Skip to main content

Not a Dream Movie

Movie Review: Dream House (2011)
Summary: An editor leaves his job to be with his family in a new home in New England only to discover a disturbing history of murders in the house.
Spoilers: 5th paragraph and trailer.

“Will Atenton” (Daniel Craig) is a man who knows the importance of family. He’s living proof that a stress-free life with family pays off more than struggling with the daily grind in the big city.

Leaving his job as an editor for GPH Publishers, he moves back home and joins his wife, “Libby” (Rachel Weisz) and two daughters where he plans to write a book.

It sounds like the picture-perfect life, a life with
snowball fights, frozen-solid, snow-covered ground that crunches when walk on it, and every year a jovial, white Christmas memory.

The family is in the new home only for a short time before it gets around that the home was the place of a gruesome murder in which a wife and two kids were brutally shot to death. The only survivor was the husband who was thought to be responsible for the murders and was institutionalized for five years—only to be released around the movie’s beginning.

As the neighbors and local kids make light of and otherwise carry on about the tales of tragedy in the place, Will becomes convinced his family is in danger. "Pat Anderson" (Naomi Watts), the across-the-street neighbor who helps him to piece together the truth about the event, puts Atenton closer to coming upon a far more disturbing conviction: (spoiler) That he himself is the man thought to have killed them.

Why have I come right out and revealed what was no doubt supposed to be the big revelation of the film? Because the producers stupidly spoiled their own film. Just watch the trailer and behold what has every critic scratching their heads as to why the producers would do this. But they did do it. In fact, don’t see the movie. Nearly everything in it is in the trailer.

While extremely well acted - and with strong emotional commitments from Watts, Weisz, and Craig - we get no payoff for actually sitting through the movie—nothing but a drudging headache and a lethargy-laced depression. Dream House can put you right to sleep!

While painfully slow to the point of calling out for help, Dream House reaches its climax far too early, removing any true suspense from the film. There are some touching moments, even some sad and somber realizations that our main character must come to grips with. But if you’re even halfway intuitive, you already know them. Watch the trailer and the “light bulb” in your head will go off if it hasn’t already.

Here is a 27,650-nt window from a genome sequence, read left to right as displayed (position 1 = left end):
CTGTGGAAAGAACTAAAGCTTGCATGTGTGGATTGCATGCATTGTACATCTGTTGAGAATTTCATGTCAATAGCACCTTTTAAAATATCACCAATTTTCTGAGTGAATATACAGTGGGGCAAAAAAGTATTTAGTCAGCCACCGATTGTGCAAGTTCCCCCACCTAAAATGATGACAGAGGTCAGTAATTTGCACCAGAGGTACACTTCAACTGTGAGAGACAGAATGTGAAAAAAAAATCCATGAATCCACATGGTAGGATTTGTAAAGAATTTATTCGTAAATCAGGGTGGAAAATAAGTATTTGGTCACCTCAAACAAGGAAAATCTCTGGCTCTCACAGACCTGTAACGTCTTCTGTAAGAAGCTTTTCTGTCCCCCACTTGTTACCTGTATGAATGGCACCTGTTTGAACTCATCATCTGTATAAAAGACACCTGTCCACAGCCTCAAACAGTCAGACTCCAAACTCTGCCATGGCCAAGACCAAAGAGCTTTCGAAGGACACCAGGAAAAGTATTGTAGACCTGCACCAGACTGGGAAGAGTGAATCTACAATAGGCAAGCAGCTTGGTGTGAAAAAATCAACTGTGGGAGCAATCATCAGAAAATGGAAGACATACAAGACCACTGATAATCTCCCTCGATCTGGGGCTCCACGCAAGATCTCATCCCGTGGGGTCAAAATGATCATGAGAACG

And when not petrifyingly slow, Dream House takes a little bit of inspiration from The Shining (1980) as can be seen from the above promotional image. A cloudy winter setting may ordinarily serve to induce an extra-gloomy and hopeless atmosphere, but here, it does little if anything.

The truly, truly sad reality for Atenton (that his dream house was far from a dream house) is revealed in such a way that only a few times do we find ourselves significantly moved. This is a disappointment since the film had all the right story-based strength to be arranged as a more than memorable tear-jerker.

Unfortunately, the audience just never receives a payoff that is equal to or greater than what we’ve been forced to endure.


Grade: D+ (1 ½ stars)
Rated: PG-13 (for sexuality, strong language, violence, and adult situations)
Director: Jim Sheridan
Starring: “Will Atenton” (Daniel Craig), “Libby” (Rachel Weisz), “Pat Anderson” (Naomi Watts), “Trish” (Taylor Geare), “Dee Dee” (Claire Geare)
Genre: Drama / Mystery / Thriller


Popular posts from this blog

When Jesus Turns Down the Glory: 10 Worst Ever Christian Songs

It’s a sad testimony when even the creator of a thing realizes that the product isn’t what it was intended to be. Well, actually it’s a good thing. It just doesn’t happen often enough. The Christian music industry is, shall we say, not up to par with where its admirers (and even creators and ardent well-wishers) would hope it would be. And when even the average believer realizes that their music is not market-cornering stuff, all should know that there is a problem.

Now not all Christian music sucks (you might even find a few rock songs from artists like Petra on Joe Holman’s ipod that he still sometimes listens to and enjoys), but what makes the stuff that does suck suck is that what sucks sucks for a number of different reasons. We begin the countdown going from best of the worst to absolute worst...

Movie Review: The Cabin in the Woods (2012)

When free spirit “Jules” (Anna “Go Girls” Hutchison) tells her best friend “Dana” (Kristen “Revolutionary Road” Connolly) what a good time they’ll be having at a cabin in the remote woods, you automatically know and are glad that she has no idea at all what awaits her or her friends, and neither does Jules’ jock boyfriend “Curt” (Chris “Thor” Hemsworth). The same is true of their intellectual friend with his notably piercing gaze, “Holden” (Jesse “Grey’s Anatomy” Williams) and their stoner friend “Marty” (Franz “The Village” Kranz) who seems to have a better grasp of reality, despite himself. Takes all kinds.

After taking off in the RV up the mountain, they stop for gas and run into a weirdly cryptic and confrontational gas station attendant (Tim De Zarn). When they’re back on the road after a near-fight, it isn’t long before they arrive and forget all about it. Following horror movie suit in letting out their whoas about how cool the place is and how much fun they will have losing t…

Movie Review: Django Unchained (2012)

At about 3 hours long, Django Unchained is Quentin Tarantino’s latest mental sickness-inspired adventure of a slave named “Django” (Jamie Foxx) who is freed by a German dentist-turned-bounty hunter, “Dr. King Schultz” (Christoph Waltz) who helps Django rescue his enslaved wife from a cruel plantation owner (Leonardo DiCaprio) in Mississippi.